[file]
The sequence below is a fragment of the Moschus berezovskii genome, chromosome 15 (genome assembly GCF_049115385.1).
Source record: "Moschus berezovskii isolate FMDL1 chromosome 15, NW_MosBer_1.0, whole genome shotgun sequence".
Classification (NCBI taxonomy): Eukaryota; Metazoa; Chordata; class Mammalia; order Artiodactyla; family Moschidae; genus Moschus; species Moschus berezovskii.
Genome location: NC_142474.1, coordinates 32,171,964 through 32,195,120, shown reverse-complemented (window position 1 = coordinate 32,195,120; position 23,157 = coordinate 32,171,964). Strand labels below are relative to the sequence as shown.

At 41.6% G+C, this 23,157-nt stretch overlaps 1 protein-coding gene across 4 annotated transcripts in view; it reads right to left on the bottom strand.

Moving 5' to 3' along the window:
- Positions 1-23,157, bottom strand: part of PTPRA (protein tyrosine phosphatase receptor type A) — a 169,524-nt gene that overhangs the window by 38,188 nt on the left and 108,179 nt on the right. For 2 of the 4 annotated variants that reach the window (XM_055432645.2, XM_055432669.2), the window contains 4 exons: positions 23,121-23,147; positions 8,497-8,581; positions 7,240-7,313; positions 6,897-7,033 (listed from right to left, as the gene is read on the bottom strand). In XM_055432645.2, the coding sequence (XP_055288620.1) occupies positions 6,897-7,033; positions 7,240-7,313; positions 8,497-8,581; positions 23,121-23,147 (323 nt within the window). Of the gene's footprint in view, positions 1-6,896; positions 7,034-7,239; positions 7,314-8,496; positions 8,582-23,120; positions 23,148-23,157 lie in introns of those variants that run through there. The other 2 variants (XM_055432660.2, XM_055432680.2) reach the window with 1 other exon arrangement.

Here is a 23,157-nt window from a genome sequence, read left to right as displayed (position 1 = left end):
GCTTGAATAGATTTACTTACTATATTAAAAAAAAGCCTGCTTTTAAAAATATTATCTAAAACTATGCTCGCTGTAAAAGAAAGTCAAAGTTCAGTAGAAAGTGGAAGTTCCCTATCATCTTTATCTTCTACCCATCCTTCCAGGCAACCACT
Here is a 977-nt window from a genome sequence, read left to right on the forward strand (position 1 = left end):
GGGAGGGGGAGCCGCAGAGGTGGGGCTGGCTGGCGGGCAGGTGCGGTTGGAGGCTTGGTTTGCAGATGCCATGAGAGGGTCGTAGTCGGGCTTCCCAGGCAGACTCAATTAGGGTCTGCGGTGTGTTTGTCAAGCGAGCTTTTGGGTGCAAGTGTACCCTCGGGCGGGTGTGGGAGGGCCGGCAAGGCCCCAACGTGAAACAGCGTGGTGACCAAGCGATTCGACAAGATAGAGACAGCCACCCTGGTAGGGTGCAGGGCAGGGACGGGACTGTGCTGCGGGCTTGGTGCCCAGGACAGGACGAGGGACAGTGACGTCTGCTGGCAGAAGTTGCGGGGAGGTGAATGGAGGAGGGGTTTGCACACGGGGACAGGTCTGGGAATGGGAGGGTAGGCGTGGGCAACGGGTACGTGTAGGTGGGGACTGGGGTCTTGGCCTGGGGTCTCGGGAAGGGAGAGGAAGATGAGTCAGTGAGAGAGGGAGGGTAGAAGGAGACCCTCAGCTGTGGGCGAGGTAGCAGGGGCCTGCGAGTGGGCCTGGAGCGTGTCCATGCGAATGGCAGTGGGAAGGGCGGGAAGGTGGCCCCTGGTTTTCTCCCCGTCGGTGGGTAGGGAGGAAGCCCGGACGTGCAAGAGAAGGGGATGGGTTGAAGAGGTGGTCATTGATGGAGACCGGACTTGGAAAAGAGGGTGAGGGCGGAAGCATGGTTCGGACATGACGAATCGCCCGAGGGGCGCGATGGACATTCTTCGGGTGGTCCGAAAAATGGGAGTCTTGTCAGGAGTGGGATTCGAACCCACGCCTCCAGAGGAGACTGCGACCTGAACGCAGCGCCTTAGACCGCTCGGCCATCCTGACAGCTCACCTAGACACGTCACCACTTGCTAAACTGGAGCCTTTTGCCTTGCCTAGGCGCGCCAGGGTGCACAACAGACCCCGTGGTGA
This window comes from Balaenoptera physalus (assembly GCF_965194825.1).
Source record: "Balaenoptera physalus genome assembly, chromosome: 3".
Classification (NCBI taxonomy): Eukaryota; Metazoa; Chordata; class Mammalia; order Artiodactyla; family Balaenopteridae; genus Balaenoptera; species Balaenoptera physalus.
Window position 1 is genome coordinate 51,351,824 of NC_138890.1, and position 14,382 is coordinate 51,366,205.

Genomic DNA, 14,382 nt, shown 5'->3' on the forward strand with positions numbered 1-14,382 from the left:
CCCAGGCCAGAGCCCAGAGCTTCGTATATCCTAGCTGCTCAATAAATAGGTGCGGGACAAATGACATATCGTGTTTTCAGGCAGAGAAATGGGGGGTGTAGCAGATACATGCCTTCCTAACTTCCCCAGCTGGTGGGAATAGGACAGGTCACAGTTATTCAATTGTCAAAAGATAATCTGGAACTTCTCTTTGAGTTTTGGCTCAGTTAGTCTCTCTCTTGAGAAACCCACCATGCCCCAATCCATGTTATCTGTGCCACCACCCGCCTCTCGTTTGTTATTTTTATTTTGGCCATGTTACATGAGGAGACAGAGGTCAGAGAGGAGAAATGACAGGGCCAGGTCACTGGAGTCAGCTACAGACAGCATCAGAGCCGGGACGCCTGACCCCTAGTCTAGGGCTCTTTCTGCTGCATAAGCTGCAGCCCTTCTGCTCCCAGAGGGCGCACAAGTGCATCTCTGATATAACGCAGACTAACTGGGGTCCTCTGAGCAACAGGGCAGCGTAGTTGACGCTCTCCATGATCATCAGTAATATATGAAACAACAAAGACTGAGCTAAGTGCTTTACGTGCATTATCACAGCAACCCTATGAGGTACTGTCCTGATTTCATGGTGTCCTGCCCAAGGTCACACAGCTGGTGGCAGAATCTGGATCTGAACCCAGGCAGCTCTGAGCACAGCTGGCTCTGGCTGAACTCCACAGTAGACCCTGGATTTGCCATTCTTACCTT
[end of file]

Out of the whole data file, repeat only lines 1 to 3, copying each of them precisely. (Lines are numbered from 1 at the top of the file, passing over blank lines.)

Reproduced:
The sequence below is a fragment of the Moschus berezovskii genome, chromosome 15 (genome assembly GCF_049115385.1).
Source record: "Moschus berezovskii isolate FMDL1 chromosome 15, NW_MosBer_1.0, whole genome shotgun sequence".
Classification (NCBI taxonomy): Eukaryota; Metazoa; Chordata; class Mammalia; order Artiodactyla; family Moschidae; genus Moschus; species Moschus berezovskii.